While tracking down a distribution ordering problem in dpkg-http, I
realized that there are several different behaviors that people might
want, depending on the stability/features they want and their distrubiton
sources. I thought a list of these behaviors would be useful for the
apt/deity team and dpkg-* maintainers.
1) Packages come from the last distribution in which they are available.
Most useful for tracking multiple distributions (stable/unstable). For
regular users desiring stability but some unstable-only packages the order
is unstable,stable. For developers early in the release cycle running all
the unstable packages that exist the order is stable,unstable.
2) Highest version wins regardless of distribution order.
Useful if you have a slightly-obsolete CDROM/local archive and a slow
ftp link to a current distribution. Useful for tracking a single
distribution (hamm for instance) where you have most of the packages
nearby, but want remote updates. eg. silver CD plus stable ftp point
releases. Most useful for those desiring high stability with important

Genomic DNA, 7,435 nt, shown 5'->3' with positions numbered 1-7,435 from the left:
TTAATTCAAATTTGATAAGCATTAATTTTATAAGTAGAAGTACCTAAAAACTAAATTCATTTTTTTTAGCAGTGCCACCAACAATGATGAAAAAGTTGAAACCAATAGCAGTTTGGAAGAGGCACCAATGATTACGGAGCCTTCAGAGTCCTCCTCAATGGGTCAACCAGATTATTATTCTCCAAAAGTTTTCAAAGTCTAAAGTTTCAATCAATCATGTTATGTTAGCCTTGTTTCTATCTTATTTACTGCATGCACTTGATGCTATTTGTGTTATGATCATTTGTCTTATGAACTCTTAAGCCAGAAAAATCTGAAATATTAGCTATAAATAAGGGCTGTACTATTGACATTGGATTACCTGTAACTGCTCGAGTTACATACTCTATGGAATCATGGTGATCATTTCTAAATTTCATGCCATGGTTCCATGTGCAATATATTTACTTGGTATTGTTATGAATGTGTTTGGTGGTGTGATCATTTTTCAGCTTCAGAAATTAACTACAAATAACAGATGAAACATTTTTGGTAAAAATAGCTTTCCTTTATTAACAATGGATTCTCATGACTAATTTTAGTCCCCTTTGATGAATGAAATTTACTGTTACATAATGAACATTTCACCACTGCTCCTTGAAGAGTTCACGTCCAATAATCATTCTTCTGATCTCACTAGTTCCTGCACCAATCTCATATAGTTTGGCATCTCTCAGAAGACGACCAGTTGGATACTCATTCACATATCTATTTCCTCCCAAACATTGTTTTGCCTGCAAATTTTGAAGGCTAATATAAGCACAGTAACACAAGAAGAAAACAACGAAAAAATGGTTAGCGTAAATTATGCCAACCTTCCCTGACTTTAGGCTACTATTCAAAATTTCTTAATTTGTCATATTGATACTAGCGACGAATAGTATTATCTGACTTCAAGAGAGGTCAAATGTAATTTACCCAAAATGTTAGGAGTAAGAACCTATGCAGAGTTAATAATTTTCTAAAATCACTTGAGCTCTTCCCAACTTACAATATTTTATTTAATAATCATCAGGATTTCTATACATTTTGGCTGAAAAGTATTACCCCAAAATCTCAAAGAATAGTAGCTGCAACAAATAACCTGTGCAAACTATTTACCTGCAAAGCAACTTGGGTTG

patches (stable+point releases).
3) Later-overrides-earlier unless the installed version is higher than the
version from the distribution.
If you order the packages (experimental, unstable), packages will track
unstable by default, *unless* you install a higher version from
experimental, in which case experimental will be tracked for that package
only. Useful for both bleeding-edge developers (experimental,unstable)
tracking a few packages from experimental, and for users tracking stable
with a vew unstable exceptions. Order (stable,unstable) behaves the same
as method 1.
So there are three different distribution-selection algorithms. dpkg
--merge-avail currently implements the first of these. dpkg-http had an
unfortunate mix of method 1 & 2, and now implements method 3 ( v0.13 from
http://biocomp.anu.edu.au/~dld/debian/ only for the moment). Method 2 is
unimplemented unless apt or dftp can do this. Method 2 may be the largest
Being able to combine methods might also be useful for some users.
CDROM of stable, ftp to a stable-point-release site, and tracking a few
Dr. Drake Diedrich, Research Officer - Computing, (02)6279-8302
John Curtin School of Medical Research, Australian National University 0200
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